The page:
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I want to understand the efficiencies of separating mixed gases, and for that I want to understand the thermodynamic limit case. Looking at the wikipedia page for entropy of mixing, I find the following formula: $$\Delta S_{mix}=-nR \sum_{i}^rx_i\ln x_i $$ with $r$ being the number of phases, $x_i$

With gases, the Gibbs free energy is entropy x temperature, no enthalpy.

Now, the change of entropy with mixing/separating is highest for a two phase mixture with both components at equal concentrations. Now I'm confused: I know that removing small traces from a mixture requires more effort/energy per mass/mole than a bulk. Thermodynamics tell me that this is not necessarily so.

While the specific energy is higher to remove trace amounts, the Gibbs energy still poses an upper bound to the energy necessary to separate gases assuming a 100% efficient process.

Now I assume that the relatively larger effort for trace amounts stems from engineering difficulties (PSA needs higher pressure, centrifuges spin faster, more passes through membranes...) but there is no law of thermodynamics stating: Thou shalt not easily remove trace amounts from mixtures of gases.

Or did I miss something?

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I'll close as I don't want to abuse SE as a notebook on my ongoing research into the question ... –  mart Jan 30 '13 at 9:27
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It seems OK to me. This post is useful to others, it's fine if left open (and who knows, you may get a much better answer that improves your understanding) :) –  Manishearth Jan 30 '13 at 11:17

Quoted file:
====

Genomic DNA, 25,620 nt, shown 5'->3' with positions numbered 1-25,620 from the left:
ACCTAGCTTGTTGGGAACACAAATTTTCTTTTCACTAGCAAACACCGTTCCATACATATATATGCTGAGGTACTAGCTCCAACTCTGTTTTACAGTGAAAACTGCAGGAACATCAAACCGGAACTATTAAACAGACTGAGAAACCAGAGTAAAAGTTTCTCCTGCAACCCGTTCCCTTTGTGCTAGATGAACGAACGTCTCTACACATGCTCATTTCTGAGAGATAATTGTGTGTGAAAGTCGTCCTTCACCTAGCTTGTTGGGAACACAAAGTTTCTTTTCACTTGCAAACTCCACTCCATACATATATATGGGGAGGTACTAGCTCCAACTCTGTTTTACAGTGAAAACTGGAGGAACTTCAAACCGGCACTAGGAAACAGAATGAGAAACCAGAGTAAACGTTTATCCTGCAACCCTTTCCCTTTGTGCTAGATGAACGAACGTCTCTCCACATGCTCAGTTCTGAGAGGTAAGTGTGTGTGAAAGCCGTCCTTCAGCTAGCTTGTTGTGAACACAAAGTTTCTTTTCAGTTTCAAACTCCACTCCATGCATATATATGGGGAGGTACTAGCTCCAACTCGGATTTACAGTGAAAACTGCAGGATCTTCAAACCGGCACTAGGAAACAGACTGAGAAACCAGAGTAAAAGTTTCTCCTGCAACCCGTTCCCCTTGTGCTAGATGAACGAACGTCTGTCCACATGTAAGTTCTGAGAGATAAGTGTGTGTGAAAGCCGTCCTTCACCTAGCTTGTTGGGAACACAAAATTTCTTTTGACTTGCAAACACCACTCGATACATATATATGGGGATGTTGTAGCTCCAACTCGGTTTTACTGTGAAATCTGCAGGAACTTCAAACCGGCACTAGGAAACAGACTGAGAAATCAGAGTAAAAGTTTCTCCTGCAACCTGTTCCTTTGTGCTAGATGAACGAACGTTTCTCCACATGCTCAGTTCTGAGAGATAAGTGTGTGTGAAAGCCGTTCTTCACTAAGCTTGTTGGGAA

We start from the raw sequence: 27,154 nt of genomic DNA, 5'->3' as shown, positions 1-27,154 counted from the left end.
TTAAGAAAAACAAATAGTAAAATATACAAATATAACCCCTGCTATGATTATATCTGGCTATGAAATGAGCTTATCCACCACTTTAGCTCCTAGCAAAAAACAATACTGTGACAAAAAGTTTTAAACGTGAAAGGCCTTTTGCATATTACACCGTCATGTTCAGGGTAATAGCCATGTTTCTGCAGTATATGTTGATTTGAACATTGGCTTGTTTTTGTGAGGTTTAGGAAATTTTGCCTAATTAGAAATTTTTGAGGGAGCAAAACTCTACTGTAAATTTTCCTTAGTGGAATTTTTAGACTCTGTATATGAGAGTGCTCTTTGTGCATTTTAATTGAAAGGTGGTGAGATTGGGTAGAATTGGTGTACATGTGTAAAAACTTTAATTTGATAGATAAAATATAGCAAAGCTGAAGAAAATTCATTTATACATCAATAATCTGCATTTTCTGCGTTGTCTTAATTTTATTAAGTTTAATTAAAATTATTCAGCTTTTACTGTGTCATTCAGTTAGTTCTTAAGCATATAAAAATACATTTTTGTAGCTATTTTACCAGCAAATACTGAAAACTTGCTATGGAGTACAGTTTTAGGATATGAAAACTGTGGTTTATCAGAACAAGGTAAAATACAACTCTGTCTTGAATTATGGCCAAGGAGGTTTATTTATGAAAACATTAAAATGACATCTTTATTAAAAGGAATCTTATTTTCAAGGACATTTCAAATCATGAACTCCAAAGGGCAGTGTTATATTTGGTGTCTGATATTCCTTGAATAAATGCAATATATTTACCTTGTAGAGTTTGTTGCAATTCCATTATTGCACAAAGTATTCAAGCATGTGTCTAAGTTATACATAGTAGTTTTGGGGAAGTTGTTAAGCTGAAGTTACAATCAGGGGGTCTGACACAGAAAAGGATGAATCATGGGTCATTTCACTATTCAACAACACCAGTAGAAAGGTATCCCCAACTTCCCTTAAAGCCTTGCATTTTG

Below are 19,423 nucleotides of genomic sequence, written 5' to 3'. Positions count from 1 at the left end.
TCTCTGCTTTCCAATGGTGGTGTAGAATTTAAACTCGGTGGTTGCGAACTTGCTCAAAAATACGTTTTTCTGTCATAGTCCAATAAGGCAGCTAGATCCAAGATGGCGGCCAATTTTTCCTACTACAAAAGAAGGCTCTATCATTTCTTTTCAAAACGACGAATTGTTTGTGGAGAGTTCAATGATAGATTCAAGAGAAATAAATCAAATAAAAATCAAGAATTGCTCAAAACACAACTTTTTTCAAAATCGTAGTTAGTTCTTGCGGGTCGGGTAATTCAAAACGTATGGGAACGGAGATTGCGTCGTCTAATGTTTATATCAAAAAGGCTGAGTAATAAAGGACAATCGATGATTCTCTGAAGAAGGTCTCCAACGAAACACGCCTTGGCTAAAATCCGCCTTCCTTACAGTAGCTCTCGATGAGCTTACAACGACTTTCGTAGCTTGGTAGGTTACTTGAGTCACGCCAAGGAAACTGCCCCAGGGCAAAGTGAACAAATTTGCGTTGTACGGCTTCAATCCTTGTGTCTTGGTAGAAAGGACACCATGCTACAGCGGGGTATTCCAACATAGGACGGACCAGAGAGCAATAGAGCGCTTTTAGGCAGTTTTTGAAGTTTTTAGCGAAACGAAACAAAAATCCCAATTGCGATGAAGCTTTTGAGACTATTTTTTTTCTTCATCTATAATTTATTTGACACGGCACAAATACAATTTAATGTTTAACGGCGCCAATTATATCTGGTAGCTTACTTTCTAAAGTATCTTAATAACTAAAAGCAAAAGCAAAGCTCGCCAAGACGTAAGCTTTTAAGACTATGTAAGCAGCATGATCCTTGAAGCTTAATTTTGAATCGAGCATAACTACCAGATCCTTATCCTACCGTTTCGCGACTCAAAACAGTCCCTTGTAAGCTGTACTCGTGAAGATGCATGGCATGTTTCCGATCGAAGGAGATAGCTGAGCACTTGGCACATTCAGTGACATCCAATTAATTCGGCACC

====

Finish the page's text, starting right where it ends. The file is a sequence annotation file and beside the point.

Great question! I hope you don't mind me using it in my next paper with the answer and some extra notes. –  Mew Feb 8 '13 at 15:04
    
of course not. even if it's only tangential, maybe you could share this paper? –  mart Feb 11 '13 at 9:48
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1 Answer 1

The hard lower limit of the amount of energy neccessary to separate gases is in fact independent of the concentration - though the engineering certainly is'nt.

Here's a thought experiment: Suppose you have a contaienr of gas, with a mixture of two components. Also in the container is and adsorbens that exothermally binds to one gas. once your adsorbens is loaded, you remove it from the container and regenerate it by spending some energy. Then you return it to the container and repeat the procedure. The time it takes to load the adsorbens will become longer after each batch, but the specific energy per moleciule of gas removed stays constant.

Of course, depending on the adsorbens there may be a lower limit of the trace gas that's practically achievable.

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